Further objection to MMO licensing further dredging off Great Yarmouth – 15th Nov 2013

Rather an elongated communication, but felt to be necessary to spell out the details so as to fully cover our concerns and to contain sections that could be used by others objecting to this latest application.


Further objection to MMO1 Further objection to MMO2

Friday 15th November 2013

Dear Monika Van Wyk,

I write as founder chairman of MARINET, also as an individual who has already lost a coastal property to the sea at Hemsby without compensation due to dune and beach erosion and is about to lose another, probably this coming Winter, as the coastline disappears further.

I wish object to application MLA/2013/00417 requesting the issue of a licence for Volker Dredging to take a further 22.5 million metric tonnes (circa 14 million cubic metres) of marine aggregate from 18 kilometres off the Great Yarmouth coastline over the next 15 years, on the same grounds and with similar reasons supplied to the MMO when opposing applications MLA/2013/00119, MLA/201300306 & MLA/201300338. (see http://www.marinet.org.uk/campaign-article/objections-to-dredging-licence-renewal-offshore-to-great-yarmouth )

Were all these licences permitted it would take a total of over 108 million tonnes or 68 million cubic metres from these four sites combined, which just has to be seen as quite unsustainable.

Such intense cumulative deepening of the seabed increases the beach and shoreline slope, amplifying the sand cover run-off, so allowing the sea to reach the protective dune base to undermine and bringing about its loss. The deeper offshore sea also amplifies the wave height to further damage and export the beach sand and dune. Two storms this year, when the offshore seabed has been disturbed, resulted in a loss of 4 metres of sand depth and fifteen metres of dune face along much of the stretch of our East Anglian coastline from Happisburgh to Felixstowe, so threatening loss of amenity, wildlife, tourist facilities and the imminent loss of many coastal dwellings and businesses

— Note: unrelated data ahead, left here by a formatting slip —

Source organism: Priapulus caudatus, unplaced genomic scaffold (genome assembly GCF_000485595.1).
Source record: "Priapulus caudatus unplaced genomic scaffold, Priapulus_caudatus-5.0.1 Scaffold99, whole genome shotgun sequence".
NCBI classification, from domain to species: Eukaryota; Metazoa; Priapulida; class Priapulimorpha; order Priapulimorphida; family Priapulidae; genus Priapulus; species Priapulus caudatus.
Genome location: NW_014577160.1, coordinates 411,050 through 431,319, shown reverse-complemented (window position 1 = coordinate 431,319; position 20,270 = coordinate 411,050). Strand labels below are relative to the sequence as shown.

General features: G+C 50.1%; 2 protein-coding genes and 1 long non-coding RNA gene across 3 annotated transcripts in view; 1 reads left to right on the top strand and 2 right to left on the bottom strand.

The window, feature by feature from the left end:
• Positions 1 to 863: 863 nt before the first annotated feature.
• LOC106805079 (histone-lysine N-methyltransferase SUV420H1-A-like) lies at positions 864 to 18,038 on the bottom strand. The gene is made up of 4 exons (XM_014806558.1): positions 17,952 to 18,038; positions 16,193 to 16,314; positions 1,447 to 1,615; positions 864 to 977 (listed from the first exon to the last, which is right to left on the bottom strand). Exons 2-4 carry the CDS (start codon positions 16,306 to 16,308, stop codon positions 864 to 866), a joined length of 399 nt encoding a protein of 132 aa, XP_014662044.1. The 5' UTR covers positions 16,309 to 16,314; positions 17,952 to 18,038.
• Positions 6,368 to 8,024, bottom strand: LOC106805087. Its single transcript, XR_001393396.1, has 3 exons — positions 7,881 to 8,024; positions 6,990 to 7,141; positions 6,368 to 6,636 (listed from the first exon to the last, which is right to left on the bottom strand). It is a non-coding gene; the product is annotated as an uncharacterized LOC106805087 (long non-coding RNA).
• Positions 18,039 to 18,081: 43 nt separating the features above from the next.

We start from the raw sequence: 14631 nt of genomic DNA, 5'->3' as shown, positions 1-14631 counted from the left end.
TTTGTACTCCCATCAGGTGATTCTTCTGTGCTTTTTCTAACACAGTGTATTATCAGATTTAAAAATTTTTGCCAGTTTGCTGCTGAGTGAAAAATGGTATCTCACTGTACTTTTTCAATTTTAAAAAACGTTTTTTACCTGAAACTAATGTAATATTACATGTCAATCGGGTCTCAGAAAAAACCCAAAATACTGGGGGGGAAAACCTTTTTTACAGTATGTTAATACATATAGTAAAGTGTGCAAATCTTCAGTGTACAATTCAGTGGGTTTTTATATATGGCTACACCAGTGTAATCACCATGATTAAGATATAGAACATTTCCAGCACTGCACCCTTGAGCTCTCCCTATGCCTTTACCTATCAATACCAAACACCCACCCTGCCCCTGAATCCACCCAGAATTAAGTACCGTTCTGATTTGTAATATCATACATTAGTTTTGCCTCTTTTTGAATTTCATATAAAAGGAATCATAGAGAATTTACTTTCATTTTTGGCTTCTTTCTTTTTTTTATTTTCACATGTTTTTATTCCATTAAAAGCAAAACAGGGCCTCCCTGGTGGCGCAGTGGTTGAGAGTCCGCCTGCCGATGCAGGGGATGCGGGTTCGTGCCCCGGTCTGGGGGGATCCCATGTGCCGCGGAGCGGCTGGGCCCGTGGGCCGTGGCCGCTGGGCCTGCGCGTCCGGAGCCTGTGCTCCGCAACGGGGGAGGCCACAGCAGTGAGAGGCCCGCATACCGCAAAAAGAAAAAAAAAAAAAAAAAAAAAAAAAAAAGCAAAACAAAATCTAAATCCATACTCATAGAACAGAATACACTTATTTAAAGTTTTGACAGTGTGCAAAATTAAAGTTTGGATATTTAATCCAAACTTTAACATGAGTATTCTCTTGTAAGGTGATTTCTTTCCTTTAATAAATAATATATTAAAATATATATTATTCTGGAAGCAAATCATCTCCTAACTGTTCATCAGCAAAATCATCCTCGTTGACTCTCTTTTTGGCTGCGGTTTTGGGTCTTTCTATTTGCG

These happenings that correlate the level and timing of dredging and shoreline erosion have not been noted in evidence supplied by Environmental Statements (EAs) which rely upon models that appear as being made from old wave studies made in 2004 at distant Felixstowe. There has been much change in the seabed since then, undoubtedly brought about by the dredging itself. No empirical long term post-dredging studies appear to have been applied since that time nine years ago.

MARINET met the representatives of EMU, who were acting on behalf of AODA, the Anglian Offshore Dredging Association to explore our rational reasons and needs for a scoping report and the institution of a more realistic study for EAs.

These reasons were that:

    1. We require a scientific study examining, on a historical basis, the correlation between dredging levels and timings in the offshore area and beach coastal erosion measurements, with empirically based erosion measurement for both before dredging commenced and since dredging commenced. We believe that all the scientific evidence for this particular study exists, and it simply requires commissioning as part of the Environmental Assessment (EA). If no such correlation is exists then and only then will the dredging companies have evidence to support their claim that no link between dredging and shoreline erosion exists, and they can be absolved.


    1. We require a scientific study of whether there is any measurable transfer of sand from the beaches where erosion is occurring to the offshore dredging sites. Such a study is simply and easily performed by means of tracer material placed on the adjacent beaches, and its movement monitored and recorded over a period of seven years following offshore dredging. This technique involves pre-existing established scientific practices, and has already been undertaken successfully elsewhere (Fylde coast, Lancashire). The dredging companies claim that there is no movement of material from the beaches to the dredging sites, so this study would confirm if the dredging companies or are correct in there presumption or are others who have found this.